By Matt Gallagher
Good morning everyone! Our first forecast is due tonight, May 17, at 00 UTC (technically May 18), or 7 pm Sunday Chicago time. Here’s a preview of the setup for tomorrow.
The WPC shows Sunday’s storms largely having cleared to the east Monday morning though the threat of precipitation is still very real in the Chicago area on Monday. You’ll learn that forecasting precipitation is one of the hardest things to do in the Weather Challenge, as precip can be very localized – areas just a mile or two apart can see very different amounts of precipitation (Forecasters will often use the term QPF, or ‘quantitative precipitation forecast’ as a shorthand for precipitation). More on this for a future post. Precipitation is an area where models, more than MOS, can give you the best information on which to base your forecast, but resist the temptation to look at just a single model. You need to gather as much information as you can from all the models, as well as MOS, to best hedge your QPF forecast.
The low that’s currently centered over Illinois will be moving off to the east slowly Sunday and Monday, with precipitation likely Monday and Tuesday. Also watch those winds – as the low moves east, the flow will clock from the SE all the way around to the NE, across the relatively cool waters of Lake Michigan.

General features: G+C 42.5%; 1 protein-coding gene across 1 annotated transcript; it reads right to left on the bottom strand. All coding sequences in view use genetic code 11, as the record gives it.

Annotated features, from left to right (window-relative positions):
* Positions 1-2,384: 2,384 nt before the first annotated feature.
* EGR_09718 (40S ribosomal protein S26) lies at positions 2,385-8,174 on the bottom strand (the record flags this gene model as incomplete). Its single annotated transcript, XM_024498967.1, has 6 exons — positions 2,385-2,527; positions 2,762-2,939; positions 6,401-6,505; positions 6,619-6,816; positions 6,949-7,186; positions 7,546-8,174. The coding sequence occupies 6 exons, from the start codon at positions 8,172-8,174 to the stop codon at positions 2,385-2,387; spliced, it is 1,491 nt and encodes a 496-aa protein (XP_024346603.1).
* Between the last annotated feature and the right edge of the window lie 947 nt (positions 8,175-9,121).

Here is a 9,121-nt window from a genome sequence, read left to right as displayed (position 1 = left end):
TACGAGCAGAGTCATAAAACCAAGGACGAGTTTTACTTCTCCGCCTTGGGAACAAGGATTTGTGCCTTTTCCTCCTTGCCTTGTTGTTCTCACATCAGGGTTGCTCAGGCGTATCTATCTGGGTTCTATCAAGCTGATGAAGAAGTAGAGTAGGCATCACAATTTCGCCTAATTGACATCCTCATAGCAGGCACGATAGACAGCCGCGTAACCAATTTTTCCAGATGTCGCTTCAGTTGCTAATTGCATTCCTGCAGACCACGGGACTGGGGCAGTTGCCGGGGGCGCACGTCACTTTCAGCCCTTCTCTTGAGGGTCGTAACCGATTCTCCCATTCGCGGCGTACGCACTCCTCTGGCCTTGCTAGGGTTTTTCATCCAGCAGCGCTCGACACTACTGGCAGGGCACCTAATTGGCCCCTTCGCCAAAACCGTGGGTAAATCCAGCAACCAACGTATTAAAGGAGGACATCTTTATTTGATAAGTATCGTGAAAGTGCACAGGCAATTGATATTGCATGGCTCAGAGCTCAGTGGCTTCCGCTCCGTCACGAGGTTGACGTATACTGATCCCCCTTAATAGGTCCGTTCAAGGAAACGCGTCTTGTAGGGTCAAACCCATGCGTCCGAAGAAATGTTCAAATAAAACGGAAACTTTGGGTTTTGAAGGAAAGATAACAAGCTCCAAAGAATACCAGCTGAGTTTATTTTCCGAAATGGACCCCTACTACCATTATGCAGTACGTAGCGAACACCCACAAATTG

A great place to start – after examining the big picture forecast from sites such as the WPC and considering the threat of severe weather via the SPC – is the Area Forecast Discussion. These are issued several times a day by every NWS local office in the country (sometimes hard to find on the individual websites – look for ‘text products’.). These are a narrative of not only the forecast, but also what the forecaster was thinking when they came up with the forecast that they did. While the quality of these varies widely, one thing does not – the forecaster signs their forecast with their name. Unlike most government bureaucrats, there is accountability not cloaked in anonymity. If you read these daily you start to get a sense of the forecasters’ personalities, but better yet you get the advice of an experienced forecaster with local knowledge.
So the forecast challenges for tomorrow, I think, really focus around that QPF. Good luck! Feel free to post questions here, or on the Facebook group.